Conflict Resolution and Peacebuilding

The Implications of Declaring an End to the Korean War

It should be said at the outset that I am very supportive of diplomacy with North Korea. I have written about the dangers of preventive strikes on North Korea and the risk of military escalation, and testified to my support for diplomacy with North Korea before Congress. Yet to support diplomacy is not to support it blind to the risks and costs involved.

Engineering an Endgame in Afghanistan

Last year, Pathways to Change – Pakistan Policy Symposium, a two-day event jointly organized by the Wilson Center and INDUS, convened expert scholars, academics, and practitioners from the United States and Pakistan to explore Pakistan’s recent achievements in economic, political, and foreign affairs as well as its opportunities to address current and future challenges. Speakers and panelists focused on identifying practical, innovative, and above all actionable policy solutions.

Bringing More Stability to a Misunderstood Relationship

Last year, Pathways to Change – Pakistan Policy Symposium, a two-day event jointly organized by the Wilson Center and INDUS, convened expert scholars, academics, and practitioners from the United States and Pakistan to explore Pakistan’s recent achievements in economic, political, and foreign affairs as well as its opportunities to address current and future challenges. Speakers and panelists focused on identifying practical, innovative, and above all actionable policy solutions.

The Way Forward for Pakistan-U.S. Relations: A Pakistani Perspective

Last year, Pathways to Change – Pakistan Policy Symposium, a two-day event jointly organized by the Wilson Center and INDUS, convened expert scholars, academics, and practitioners from the United States and Pakistan to explore Pakistan’s recent achievements in economic, political, and foreign affairs as well as its opportunities to address current and future challenges. Speakers and panelists focused on identifying practical, innovative, and above all actionable policy solutions.

In 2012, Kim Jong Un put his father’s plans on rapprochement with U.S. on hold; is 2019 the year he carries out Kim Jong Il’s mission?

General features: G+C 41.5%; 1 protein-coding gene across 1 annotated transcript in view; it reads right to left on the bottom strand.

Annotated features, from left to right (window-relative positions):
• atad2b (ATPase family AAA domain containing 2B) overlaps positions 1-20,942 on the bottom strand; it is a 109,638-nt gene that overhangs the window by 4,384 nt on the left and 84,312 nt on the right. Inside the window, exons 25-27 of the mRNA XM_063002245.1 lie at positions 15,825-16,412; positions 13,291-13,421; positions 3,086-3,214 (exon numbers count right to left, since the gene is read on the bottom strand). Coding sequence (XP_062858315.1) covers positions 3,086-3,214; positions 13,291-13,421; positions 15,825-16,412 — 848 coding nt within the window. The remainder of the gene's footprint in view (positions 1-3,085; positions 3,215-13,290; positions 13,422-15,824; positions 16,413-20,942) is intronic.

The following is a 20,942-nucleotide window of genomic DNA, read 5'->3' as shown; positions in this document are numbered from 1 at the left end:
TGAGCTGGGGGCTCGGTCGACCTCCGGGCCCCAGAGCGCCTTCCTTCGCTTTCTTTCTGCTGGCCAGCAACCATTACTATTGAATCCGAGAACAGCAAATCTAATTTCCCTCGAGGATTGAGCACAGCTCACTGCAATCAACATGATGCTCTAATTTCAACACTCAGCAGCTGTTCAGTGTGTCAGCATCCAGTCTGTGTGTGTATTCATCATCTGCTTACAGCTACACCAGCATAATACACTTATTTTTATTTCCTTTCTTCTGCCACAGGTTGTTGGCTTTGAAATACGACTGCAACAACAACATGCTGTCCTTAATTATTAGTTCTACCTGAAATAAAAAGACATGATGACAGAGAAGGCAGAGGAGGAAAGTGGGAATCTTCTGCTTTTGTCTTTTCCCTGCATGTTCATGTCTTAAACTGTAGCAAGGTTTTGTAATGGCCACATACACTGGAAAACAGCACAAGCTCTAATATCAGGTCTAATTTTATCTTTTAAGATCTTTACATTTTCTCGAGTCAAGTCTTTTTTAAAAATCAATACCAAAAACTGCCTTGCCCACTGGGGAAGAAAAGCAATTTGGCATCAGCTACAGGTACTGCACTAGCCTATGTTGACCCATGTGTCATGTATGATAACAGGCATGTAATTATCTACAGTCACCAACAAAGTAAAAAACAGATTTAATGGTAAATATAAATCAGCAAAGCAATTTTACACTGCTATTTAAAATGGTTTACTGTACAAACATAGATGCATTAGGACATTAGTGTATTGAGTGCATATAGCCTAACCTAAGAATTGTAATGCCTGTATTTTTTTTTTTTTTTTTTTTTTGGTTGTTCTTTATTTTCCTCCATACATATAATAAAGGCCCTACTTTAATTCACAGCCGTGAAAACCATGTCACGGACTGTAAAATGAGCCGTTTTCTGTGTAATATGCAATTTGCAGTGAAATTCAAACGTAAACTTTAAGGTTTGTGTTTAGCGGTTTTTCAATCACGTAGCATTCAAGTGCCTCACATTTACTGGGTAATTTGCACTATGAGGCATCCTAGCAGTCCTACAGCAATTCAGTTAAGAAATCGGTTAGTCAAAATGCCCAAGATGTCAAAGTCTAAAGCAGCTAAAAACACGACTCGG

Image: North Korean diplomat Kim Hyok Chol at the New York Stock Exchange in June 2011 (Photo credit: Jean H. Lee)

Some years ago, I invited a group of North Koreans to meet me in New York to negotiate the opening of the first U.S. news bureau in Pyongyang. Among them was a mid-career diplomat being groomed to handle North American affairs. His name: Kim Hyok Chol.

Event Recap: On the Brink: Trump, Kim, and the Threat of Nuclear War

More than six decades have passed since the signing of the Korean War Armistice Agreement halted the bloodshed on the Korean Peninsula. Although war between the two Koreas was put on pause, the promise of peace remains elusive to this day. Painfully aware of its vulnerability to its southern neighbor and the U.S. forces stationed there, North Korea began its nuclear program in the 1950s. Despite years of nuclear negotiations between the United States, North Korea, and other concerned parties, North Korea has persisted in its quest to obtain a reliable nuclear deterrent.

AfPak File Podcast: The Russia Connection In the Afghanistan Peace Process

Last week, Taliban officials met with senior Afghan politicians - none of them members of the government in Kabul - in Moscow. It marked the second time in recent weeks that the insurgents held meetings in Russia.

Trump Is Achieving His Goal of Being the un-Obama, except on Middle East Wars

How ironic that, halfway through President Donald Trump’s term and as Trump himself has done many times, Secretary of State Mike Pompeo blasted former president Barack Obama as weak and vacillating in his recent speech in Cairo.
 
Why? Because while Trump is Mars and Obama is Venus, they’re alike in one important respect: when it comes to the use of force, especially in the Middle East, both believe the United States should avoid starting new wars and try to get out of old ones. 
 

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